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#39 The Moscow University Student who takes her own Bento to School! “I can’t make it as good as Japanese people do, though…”

As I’ve mentioned in a previous article, every year, the Japanese consulate in Moscow holds a Japanese modern culture event called “J FEST” and I made my way there in November to take part. I’ve been involved in this event from the beginning, performing my role as content producer, as well as emceeing and giving talks.

 I’ll go into further details on J FEST in the coming weeks but this week I want to write about a few of the people I met in the lead up to the event who say they are just “Japan fanatics.”

In Japanese anime you can find various aspects of modern Japan portrayed through pictures. A lot of people also say that it’s because of anime that they learned such things (those parts of Japanese culture) even existed. One common example of this is seifuku (school uniform) fashion. The Japanese seifuku is kawaii! – this has become a common understanding amongst girls all throughout the world.

The lunch box itself, she says, was given to her as a present.
Anime, you could say, acts just like a PR consultant for Japanese society.
One other thing which is a part of every day life for Japanese people, unknown to the rest of the world but made popular through anime, is “obento” (Japanese boxed lunch). The word has even been imported as is into other languages around the world, just like “karaoke.”

In anime you often see scenes of students going about their daily school lives. It would be quite difficult to portray conversations between the main characters during class time, so naturally a lot of the scenes revolve around the lunch time period. One of the unique characteristics of Japanese anime is the fine attention to detail, right down to the contents of these bento which are often depicted so cutely.

Young people throughout the world picked up on this and the bento box has now become somewhat of a boom in recent years. In the more up-market variety stores in places like Paris even, you can find Japanese made bento boxes available for purchase.

However, while it’s customary in Japan for the parents to prepare the obento for their children, this is not quite the case overseas, and at anime events and the likes that are held outside of Japan I’ve come across people who fill their obento boxes with things like pasta and such. One of the people I met in my travels to Moscow was a female university student who prepares her own bento box, just like you might find in Japan, and takes it to school with her.
Russian student’s hand-made obento.
The food I purchased from the school cafeteria. I just had to go for the borscht.
A two-tiered obento box filled with vegetables and dessert, as well as sautéed pork which you can’t see in the photo beneath the lettuce. The item with the toothpick through it is a chocolate dessert. She even let me have one of them to try - it was just like being back in high school. Rice was the only thing she bought from the school cafeteria.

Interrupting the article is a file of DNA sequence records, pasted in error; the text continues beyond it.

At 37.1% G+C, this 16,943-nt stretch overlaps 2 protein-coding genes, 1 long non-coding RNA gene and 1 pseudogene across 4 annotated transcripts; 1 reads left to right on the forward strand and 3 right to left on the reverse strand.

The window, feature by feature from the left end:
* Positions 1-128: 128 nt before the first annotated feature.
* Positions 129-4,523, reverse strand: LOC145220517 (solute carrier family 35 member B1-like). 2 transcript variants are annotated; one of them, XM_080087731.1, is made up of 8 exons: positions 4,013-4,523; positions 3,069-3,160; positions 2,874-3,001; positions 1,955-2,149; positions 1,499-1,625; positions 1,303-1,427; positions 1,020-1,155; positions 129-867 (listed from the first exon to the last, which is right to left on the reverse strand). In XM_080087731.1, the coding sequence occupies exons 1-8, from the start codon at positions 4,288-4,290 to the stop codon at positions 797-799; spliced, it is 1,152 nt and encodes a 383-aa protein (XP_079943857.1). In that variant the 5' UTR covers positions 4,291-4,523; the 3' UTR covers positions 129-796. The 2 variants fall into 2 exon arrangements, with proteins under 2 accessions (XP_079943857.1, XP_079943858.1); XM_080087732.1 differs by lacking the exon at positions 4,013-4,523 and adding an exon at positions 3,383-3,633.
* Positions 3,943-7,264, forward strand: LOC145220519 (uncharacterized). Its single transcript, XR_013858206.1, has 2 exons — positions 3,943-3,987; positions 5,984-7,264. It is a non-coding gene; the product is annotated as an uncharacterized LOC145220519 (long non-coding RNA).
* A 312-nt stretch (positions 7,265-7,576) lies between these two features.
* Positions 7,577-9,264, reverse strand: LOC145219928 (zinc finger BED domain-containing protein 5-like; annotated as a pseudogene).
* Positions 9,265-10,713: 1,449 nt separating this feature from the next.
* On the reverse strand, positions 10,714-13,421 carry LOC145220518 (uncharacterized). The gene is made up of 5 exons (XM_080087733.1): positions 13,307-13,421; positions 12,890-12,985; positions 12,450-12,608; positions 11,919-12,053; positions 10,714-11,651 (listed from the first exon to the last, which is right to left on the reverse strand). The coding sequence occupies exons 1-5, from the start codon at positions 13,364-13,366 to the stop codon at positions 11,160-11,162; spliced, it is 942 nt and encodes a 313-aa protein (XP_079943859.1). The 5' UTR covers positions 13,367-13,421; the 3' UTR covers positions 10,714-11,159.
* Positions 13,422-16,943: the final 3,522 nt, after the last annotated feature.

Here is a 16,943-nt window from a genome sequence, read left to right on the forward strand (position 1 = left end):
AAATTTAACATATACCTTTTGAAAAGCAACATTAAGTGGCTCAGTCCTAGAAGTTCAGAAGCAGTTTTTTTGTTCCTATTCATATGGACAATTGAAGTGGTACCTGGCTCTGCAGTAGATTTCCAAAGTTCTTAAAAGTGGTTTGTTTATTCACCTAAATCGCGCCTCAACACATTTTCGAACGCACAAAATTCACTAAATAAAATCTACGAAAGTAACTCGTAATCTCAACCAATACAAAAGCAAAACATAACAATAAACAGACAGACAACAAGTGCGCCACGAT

“I still can’t make it as good as Japanese people do, though…”

I asked to take her photo and she immediately became a little bashful. That kind of shyness that this Russian school girl has picked up through watching anime is a rather unique (charming) characteristic, but I’ll go into that further in another article in the coming weeks.
It’s obento but it’s done with knife and fork.
Japanese anime touches on just about anything and everything, from historical elements to modern society. That depth is one of the biggest appealing factors of Japanese anime and perhaps one of the reasons why anime has found so many supporters overseas.

Something so obvious for Japanese people can be something relatively unknown to the rest of the world.
Japan is a country which makes original things that can only be found in Japan. In order to know understand how the rest of the world evaluates Japan we need to know how Japanese culture is being dispersed and received overseas. And, for the future of Japan, it’s important that we also view our culture products how everybody else views them outside of Japan.
A school dining hall in Russia – cafeteria style.
The next day she brought me a heap of traditional Russian sweets.
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Next time: The highlights of J FEST. The Harajuku fashion show – auditions and backstage. Plus, a few special photos only to be shown in this column!


Columnist: Sakurai Takamasa

櫻井孝昌.jpgContents Media Producer, author, journalist, managing director of Contents Street Inc. Chief Editor of iPhone magazine “Tokyo Kawaii Magazine” (ASCII Media Works), World Cosplay Summit Executive Advisor, Chief Researcher at Kodansha/Kodansha BC China Management Laboratory.
Cultural diplomat producing events in over 100 cities in 23 countries (as of July 1st, 2012). Books include “Galapagos-ka no susume” (Kodansha), “’Suteru’ de shigoto wa umakuiku” (Diamond-sha), “Nihon wa anime de saiko suru ” (ASCII Shinsho), “Sekai no kawaii kakumei ” (PHP Shinsho), and “Anime bunka gaiko ” (Chikuma Shinsho). Writes regular columns in the weekly magazine “ASCII” and Yomiuri Shimbun.




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